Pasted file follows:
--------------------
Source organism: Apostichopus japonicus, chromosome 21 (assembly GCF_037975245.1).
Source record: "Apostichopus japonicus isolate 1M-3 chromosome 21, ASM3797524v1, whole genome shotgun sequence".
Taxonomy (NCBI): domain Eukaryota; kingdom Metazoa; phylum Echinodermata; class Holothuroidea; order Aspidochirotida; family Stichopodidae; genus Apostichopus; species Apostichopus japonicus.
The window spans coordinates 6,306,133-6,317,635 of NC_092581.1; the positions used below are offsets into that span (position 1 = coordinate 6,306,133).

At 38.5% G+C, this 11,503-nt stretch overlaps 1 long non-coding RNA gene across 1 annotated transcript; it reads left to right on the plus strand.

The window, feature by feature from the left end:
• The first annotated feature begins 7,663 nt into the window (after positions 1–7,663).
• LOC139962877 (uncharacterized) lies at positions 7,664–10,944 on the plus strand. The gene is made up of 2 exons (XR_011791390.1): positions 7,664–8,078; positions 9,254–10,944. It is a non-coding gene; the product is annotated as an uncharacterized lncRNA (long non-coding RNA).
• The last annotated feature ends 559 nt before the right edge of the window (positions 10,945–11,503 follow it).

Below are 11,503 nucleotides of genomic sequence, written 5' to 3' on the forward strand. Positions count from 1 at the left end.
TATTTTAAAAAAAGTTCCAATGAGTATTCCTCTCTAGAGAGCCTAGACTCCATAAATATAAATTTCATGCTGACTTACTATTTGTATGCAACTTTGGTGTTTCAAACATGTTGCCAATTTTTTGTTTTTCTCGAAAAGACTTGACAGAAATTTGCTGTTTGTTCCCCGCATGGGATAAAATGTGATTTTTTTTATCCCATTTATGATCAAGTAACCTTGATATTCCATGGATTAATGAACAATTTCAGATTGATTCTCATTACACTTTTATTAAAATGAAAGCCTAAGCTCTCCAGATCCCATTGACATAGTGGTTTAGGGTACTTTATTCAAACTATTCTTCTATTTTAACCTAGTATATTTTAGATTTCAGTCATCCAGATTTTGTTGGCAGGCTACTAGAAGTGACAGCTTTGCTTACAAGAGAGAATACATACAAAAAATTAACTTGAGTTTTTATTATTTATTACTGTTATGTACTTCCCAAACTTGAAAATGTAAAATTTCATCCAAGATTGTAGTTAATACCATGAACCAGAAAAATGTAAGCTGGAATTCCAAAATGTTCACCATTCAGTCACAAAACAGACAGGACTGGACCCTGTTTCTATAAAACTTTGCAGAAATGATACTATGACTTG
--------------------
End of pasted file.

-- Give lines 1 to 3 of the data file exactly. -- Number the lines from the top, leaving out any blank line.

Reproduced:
Source organism: Apostichopus japonicus, chromosome 21 (assembly GCF_037975245.1).
Source record: "Apostichopus japonicus isolate 1M-3 chromosome 21, ASM3797524v1, whole genome shotgun sequence".
Taxonomy (NCBI): domain Eukaryota; kingdom Metazoa; phylum Echinodermata; class Holothuroidea; order Aspidochirotida; family Stichopodidae; genus Apostichopus; species Apostichopus japonicus.